By the time a child turns 6 years old, they will have 80-90% of their brain capacity developed; yet the employees educating our children are facing poor working conditions that could potentially impact our children’s wellbeing and growth.
Considering the importance of their roles, it would be assumed early childhood educators would be valued and comfortable in their positions; however, the 2018 strikes, high staff turnover, and increase in burnout suggests otherwise.
In early 2018, Australian childcare workers walked off the job in yet another attempt to increase their minimum wage of $21 an hour. On average, a single educator could be responsible for seven children at a time, which means they are being paid $3 per child per hour. In comparison, babysitters earn around $20 an hour for maybe two or three children, which equates to $7-$10 per child per hour.
Every single educator will say they are not babysitters. They are not just supervising children and providing fun activities; they are educating the children in their care through carefully planned learning experiences that promote healthy brain development and emotional intelligence.
Couple the responsibility to educate and care for children in their formative years with low wages and what you have is an industry full of workers experiencing financial stress and emotional and physical burnout.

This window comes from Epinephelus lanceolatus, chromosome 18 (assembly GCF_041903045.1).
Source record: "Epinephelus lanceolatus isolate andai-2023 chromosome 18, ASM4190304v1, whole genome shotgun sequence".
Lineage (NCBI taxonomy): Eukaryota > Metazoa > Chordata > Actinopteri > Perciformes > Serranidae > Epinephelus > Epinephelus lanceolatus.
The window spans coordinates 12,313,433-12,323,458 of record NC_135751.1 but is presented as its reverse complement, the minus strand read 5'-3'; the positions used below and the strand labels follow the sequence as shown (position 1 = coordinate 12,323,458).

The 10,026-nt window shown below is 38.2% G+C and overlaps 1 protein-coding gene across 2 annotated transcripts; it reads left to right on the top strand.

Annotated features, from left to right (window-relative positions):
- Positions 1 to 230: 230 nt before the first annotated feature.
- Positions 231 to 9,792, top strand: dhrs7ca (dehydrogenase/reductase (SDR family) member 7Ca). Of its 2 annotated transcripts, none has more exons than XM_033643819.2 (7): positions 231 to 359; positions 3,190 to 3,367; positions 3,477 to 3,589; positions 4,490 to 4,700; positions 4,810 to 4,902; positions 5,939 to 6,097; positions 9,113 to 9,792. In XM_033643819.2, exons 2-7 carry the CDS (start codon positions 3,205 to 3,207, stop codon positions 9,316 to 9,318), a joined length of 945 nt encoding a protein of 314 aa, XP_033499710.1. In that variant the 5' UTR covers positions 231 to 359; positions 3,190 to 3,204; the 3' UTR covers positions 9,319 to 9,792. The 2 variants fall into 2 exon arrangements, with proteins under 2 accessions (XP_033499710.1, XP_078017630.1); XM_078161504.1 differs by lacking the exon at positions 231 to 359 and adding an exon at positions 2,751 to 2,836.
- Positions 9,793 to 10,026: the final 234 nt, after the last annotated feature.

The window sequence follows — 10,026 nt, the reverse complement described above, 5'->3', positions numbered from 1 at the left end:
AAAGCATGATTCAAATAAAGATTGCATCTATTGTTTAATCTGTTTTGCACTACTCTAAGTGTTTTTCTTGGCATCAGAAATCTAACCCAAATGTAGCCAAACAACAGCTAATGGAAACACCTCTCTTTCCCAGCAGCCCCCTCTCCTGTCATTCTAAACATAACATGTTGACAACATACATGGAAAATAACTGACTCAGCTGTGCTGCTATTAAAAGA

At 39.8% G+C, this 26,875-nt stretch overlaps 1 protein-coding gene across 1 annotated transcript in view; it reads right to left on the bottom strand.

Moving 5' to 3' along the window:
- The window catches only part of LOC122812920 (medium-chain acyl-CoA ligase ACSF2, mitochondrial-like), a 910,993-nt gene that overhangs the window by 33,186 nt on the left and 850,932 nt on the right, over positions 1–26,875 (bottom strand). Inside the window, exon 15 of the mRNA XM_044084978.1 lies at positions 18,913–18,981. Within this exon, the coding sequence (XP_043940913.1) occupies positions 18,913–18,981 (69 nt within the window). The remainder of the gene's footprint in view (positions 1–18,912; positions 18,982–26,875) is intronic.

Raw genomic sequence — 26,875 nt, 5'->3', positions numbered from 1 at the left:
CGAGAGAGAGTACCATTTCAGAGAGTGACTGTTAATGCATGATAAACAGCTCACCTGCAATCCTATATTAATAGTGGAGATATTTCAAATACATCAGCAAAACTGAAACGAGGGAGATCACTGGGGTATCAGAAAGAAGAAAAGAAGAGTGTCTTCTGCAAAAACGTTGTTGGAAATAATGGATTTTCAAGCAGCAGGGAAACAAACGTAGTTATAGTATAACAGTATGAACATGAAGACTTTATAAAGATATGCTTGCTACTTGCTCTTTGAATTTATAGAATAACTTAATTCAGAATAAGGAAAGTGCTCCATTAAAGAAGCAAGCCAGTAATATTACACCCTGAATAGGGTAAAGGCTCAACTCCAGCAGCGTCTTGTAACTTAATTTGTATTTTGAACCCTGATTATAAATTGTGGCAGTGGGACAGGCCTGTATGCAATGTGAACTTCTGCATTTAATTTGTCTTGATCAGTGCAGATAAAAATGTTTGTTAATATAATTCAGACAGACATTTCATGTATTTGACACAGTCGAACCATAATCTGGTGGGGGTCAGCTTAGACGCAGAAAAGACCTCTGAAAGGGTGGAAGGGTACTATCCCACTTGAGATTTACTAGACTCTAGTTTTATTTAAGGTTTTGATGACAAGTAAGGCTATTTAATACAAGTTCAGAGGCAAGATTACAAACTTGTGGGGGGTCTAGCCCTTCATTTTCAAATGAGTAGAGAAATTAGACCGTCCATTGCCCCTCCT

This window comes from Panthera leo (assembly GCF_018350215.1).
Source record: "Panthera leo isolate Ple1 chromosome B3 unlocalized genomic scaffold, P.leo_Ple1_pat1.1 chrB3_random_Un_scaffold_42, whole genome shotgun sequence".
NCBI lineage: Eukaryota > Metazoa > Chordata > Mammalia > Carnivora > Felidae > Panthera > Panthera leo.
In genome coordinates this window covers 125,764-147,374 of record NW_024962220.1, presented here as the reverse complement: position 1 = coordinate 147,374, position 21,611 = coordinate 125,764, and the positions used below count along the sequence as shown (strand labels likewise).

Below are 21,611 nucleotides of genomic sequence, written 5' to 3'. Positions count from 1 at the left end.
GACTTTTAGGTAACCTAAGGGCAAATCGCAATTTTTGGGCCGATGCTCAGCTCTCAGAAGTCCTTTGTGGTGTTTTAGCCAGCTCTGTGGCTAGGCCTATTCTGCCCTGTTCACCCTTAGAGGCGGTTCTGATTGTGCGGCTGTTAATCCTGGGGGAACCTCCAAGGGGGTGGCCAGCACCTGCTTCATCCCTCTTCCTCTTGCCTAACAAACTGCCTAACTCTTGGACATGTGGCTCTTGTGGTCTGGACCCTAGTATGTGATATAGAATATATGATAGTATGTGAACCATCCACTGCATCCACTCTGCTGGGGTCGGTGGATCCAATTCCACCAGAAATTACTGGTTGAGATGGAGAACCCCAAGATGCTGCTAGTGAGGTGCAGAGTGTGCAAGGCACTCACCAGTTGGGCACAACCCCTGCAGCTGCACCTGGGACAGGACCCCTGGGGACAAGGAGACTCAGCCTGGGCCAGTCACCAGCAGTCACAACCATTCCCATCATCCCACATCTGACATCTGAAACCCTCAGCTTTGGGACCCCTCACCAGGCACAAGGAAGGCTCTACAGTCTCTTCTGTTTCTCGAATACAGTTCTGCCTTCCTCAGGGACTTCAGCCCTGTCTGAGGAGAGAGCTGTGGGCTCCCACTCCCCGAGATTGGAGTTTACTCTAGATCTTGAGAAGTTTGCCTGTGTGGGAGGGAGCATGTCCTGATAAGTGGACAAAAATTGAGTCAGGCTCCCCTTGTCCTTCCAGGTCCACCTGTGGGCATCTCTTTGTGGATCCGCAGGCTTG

This leads to a high turnover rate, with one in five educators indicating they are planning to quit within the next 12 months, which leaves the industry continually training and educating new workers and children with little stability.
There are a plethora of resources proving that how the brain grows is influenced by the child’s environment and their social interactions; yet, like most science, this is irrelevant for the Australian Government when allocating funding to the early education and care sector.
Early childhood educators hold a relevant qualification, follow a National Quality Framework, and have an established code of ethics, all of which are the prerequisites to be recognised as a profession; however, they are yet to receive wages that reflect this as a professional position that requires a high level of education.
Educators have faced consistent undervaluing due to the misconception that they are doing a “woman’s job” of looking after children while their parents work. This historical sexism will no doubt continue to drown the industry and in turn impact the stability and quality of education and care our children receive.
The only viable option to increase wages is for the government to be who forks out the money. The Australian Labor Party have promised to do so if elected; however, with the Liberal Party currently in Office, this leaves the problem exacerbating.
Studies have shown that if all children received quality education and care in their early years, there could be a nationwide economic benefit of $10 billion by 2050.
So why is the Liberal Government still hesitating when the early childhood sector is so clearly a long-term investment?